Artist Eri King’s palace of refuse at Winchester Cultural Center has us looking at waste


The Details

Buy Kingdom
Through March 8; Tuesday-Friday, 10 a.m.-8 p.m. and Saturday, 9 a.m.- 6 p.m.
, Winchester Cultural Center, 455-7340

When artist Eri King decided to create works using consumer refuse to address the abundance of waste, she could have just made a little landfill in the gallery. The heap of discarded materials—videotapes, electronics and fabrics—would likely have anyone rethinking their obedience to corporate marketing and advertising suckership.

Instead, King has us considering our relationship with consumerism by building neat and orderly sculptures replicating palatial and cathedral items—a throne made of stacked videotapes, a tower from the tapes’ jackets, columns from braided fabrics and a tower of stereos and televisions.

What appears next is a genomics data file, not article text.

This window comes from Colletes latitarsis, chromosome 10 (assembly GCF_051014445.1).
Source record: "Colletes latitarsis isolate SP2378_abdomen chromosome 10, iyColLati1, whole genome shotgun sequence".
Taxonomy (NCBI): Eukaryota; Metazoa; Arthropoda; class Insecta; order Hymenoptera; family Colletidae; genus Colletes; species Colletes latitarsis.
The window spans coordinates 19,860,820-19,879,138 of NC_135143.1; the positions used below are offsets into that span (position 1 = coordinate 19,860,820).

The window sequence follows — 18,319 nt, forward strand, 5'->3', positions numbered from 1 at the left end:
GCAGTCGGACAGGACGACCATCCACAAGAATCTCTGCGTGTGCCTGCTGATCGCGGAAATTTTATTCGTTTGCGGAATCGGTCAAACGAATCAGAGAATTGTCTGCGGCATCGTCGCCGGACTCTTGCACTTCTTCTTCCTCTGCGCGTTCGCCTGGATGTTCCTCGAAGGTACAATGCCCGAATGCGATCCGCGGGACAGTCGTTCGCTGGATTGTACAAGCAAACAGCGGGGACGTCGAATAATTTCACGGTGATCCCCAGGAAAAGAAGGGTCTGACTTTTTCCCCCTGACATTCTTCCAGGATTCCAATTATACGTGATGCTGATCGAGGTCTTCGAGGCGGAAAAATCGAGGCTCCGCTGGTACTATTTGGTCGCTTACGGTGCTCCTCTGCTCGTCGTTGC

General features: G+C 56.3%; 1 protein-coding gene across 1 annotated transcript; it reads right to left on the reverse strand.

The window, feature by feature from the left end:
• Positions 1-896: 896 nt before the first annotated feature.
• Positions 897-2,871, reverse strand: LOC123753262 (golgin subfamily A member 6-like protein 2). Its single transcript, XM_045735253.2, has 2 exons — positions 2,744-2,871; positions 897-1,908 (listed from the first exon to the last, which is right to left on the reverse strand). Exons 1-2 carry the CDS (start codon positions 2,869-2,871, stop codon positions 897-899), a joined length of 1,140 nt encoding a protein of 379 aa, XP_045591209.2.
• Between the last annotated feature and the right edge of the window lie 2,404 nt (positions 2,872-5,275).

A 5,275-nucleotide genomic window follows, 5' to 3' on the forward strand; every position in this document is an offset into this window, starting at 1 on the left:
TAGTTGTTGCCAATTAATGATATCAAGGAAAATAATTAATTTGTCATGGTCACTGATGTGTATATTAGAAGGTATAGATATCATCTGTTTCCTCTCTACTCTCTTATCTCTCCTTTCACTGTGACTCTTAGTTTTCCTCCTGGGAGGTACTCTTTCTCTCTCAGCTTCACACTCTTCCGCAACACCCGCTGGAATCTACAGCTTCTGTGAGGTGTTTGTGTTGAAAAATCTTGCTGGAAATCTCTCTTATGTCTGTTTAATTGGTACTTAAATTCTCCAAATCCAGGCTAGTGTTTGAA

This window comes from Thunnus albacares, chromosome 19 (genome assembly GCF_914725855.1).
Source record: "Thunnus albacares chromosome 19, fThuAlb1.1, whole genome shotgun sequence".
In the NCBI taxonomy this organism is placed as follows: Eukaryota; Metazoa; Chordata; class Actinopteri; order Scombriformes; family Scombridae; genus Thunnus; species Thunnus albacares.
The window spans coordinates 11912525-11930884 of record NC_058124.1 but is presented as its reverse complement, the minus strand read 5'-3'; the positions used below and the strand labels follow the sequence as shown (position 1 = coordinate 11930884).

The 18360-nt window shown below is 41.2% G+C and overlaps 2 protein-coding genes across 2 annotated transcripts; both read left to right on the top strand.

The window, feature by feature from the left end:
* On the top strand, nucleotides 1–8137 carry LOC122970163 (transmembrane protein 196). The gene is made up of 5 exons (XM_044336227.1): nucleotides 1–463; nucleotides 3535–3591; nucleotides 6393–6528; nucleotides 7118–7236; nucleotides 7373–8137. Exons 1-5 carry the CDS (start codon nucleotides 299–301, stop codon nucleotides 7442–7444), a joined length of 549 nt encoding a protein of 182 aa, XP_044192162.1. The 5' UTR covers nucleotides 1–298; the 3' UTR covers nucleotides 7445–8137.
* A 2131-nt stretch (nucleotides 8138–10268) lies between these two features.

That these symbolically lofty sculptures, which comprise the show Buy Kingdom at Winchester Cultural Center, were built using leftovers from Middle America’s quest for the newest (and often least necessary) can trigger thoughts of third-world perceptions of America.

But the Las Vegas artist is actually reminding us of what we ourselves hold sacred—the consumption of disposable and innovative products that define us. Even a stained glass-inspired quilt, (reverence made from human labor), is made of discarded fabric. “There’s a planned obsolescence in everything we buy,” King says. “Even though some products today are made to last, the market won’t allow it.”

Which explains the multiple entendre, Buy Kingdom.

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Kristen Peterson

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